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How we tell stories

How has storytelling changed in the advent of new technologies? In this article, we'll uncover how it has adapted and what's stayed the same.
A flat lay of a storytelling workbook and notepad, with laptop.
© University of York, Ed Braman

Much has been written about the art of telling stories, from the Poetics of Aristotle – written in 350 BCE but still regarded as the most important guide to storytelling there is – to today’s mountain of screenwriting manuals which promise to unravel the secrets about how movie and TV stories are successfully structured. But the essence of great storytelling remains the same whether our technology is the movie camera, the games engine, or the VR headset.

The creation of worlds which capture our imaginations and characters we can recognise and engage with. The narrating of events which follow our characters’ wants and needs and which keep us interested in what might happen next. The disciplined pursuit of outcomes which convincingly illuminate how we affect the world and how the world affects us, whether the ending of the tale is tragic or comic, sad or happy-ever-after.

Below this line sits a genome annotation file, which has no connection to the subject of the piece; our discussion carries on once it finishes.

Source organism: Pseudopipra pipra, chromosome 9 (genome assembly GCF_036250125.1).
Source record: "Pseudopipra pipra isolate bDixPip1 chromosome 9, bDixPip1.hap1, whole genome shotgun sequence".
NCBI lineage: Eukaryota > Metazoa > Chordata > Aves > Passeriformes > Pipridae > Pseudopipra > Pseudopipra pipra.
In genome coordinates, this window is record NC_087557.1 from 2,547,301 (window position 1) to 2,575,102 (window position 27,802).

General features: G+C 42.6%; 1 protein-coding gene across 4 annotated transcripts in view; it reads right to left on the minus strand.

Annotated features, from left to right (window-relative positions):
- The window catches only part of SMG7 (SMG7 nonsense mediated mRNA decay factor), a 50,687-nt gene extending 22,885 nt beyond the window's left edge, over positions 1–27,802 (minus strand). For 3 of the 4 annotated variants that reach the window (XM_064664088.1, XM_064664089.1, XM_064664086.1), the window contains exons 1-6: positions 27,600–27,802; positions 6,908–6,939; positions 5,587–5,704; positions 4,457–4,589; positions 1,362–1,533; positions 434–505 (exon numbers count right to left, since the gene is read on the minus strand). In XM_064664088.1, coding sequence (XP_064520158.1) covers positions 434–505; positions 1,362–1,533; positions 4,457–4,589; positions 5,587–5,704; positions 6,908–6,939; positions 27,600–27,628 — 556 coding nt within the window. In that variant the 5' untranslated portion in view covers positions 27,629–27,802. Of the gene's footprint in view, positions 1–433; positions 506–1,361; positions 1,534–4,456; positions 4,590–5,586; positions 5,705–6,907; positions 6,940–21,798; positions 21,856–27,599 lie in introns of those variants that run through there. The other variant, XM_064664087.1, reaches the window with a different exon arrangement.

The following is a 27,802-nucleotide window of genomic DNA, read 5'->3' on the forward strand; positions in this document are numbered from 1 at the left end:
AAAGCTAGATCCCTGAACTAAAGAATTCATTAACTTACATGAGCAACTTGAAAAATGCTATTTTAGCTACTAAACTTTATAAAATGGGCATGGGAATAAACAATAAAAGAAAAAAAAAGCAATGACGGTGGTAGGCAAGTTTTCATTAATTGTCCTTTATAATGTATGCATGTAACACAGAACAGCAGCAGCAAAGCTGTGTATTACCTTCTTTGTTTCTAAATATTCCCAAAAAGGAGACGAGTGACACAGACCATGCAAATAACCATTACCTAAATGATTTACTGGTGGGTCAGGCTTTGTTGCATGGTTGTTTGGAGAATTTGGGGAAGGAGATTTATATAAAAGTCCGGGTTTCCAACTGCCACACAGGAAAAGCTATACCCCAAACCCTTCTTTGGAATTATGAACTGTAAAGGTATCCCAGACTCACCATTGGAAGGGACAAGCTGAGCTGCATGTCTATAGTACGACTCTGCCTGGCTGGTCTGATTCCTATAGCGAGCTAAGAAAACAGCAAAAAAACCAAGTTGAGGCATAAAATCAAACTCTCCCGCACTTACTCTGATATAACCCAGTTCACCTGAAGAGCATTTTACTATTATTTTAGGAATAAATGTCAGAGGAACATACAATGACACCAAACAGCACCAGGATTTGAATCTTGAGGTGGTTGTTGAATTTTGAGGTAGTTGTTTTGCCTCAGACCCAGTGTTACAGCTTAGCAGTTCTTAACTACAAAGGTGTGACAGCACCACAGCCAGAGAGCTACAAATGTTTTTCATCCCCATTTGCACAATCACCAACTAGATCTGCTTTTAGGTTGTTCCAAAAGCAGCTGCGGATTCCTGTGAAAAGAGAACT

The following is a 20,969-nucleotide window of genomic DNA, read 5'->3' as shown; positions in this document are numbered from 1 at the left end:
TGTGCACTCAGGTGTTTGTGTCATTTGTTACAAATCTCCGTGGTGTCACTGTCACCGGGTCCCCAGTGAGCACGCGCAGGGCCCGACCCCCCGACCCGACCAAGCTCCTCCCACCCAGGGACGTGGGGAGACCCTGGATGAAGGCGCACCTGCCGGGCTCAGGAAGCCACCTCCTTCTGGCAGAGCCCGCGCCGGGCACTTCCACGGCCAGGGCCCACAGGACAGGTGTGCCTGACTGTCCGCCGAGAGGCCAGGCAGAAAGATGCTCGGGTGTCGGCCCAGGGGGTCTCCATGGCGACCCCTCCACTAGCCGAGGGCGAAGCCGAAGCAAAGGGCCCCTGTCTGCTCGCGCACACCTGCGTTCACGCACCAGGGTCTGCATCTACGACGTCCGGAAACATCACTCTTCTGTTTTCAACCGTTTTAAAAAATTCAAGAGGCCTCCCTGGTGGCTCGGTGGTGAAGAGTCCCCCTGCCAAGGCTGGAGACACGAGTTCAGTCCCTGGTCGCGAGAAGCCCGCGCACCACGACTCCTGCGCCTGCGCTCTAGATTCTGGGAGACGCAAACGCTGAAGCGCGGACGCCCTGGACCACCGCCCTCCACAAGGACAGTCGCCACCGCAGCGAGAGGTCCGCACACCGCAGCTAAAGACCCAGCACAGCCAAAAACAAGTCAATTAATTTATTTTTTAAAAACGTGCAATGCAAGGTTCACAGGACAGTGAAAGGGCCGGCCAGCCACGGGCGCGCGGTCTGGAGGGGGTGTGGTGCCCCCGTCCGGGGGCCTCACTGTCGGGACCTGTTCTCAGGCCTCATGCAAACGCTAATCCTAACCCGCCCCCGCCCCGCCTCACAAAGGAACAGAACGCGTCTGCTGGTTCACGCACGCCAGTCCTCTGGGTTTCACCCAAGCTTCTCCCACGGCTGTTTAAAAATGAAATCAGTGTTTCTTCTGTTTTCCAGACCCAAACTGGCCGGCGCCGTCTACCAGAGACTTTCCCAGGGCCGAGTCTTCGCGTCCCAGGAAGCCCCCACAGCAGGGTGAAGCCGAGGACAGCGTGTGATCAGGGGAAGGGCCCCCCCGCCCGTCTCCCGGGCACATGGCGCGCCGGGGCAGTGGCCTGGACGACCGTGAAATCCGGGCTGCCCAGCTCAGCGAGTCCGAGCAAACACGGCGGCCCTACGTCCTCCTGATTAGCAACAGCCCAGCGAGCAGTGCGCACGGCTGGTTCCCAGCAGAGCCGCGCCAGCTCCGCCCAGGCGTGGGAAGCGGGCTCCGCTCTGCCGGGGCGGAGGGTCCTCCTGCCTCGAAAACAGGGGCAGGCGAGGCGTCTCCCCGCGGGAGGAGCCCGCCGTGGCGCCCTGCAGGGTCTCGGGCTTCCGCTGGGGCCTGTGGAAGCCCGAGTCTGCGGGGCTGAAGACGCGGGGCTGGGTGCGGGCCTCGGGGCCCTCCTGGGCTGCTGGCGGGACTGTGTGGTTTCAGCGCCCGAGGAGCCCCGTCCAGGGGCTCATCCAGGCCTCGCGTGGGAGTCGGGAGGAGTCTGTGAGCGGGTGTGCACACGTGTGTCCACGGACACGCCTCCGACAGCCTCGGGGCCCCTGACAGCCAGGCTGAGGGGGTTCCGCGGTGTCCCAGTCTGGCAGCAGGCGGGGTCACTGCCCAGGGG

We all have stories to tell. And the opportunity to tell and distribute them – with so much ready access to YouTube, and Facebook and TikTok and Twitter – is greater and more widespread than ever before. That is one of the things this online course is about. But that is also where the challenge lies. We have all manner of seductive technologies at our disposal; we can interact, we can follow games along multiple, ever-changing paths, we can travel into virtual spaces. But how do we use these opportunities to tell stories that matter, in ways that are enriched by technology rather than simply technology for technology’s sake? How do we tell stories that create light, rather than just heat?

The next activity on this course will challenge you to come up with a story of your own, with whatever technology you fancy. Try to approach the task as the Aboriginal people approached the sheer rock faces of the MacDonnell Mountains, and ask yourself: what meaning do I want to convey, what insights do I want to bring to the events I can imagine that will be worth carving into the blank screen before me?

Over to you

Share with us and your fellow learners some brief ideas about the story you are going to tell.

  • What meaning do you want to convey?
  • What insights do you want to bring?
  • Why are they worth ‘carving into the blank screen’?
© University of York, Ed Braman
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Lights, Camera, Computer - Action! How Digital Technology is Transforming Film, TV, and Gaming

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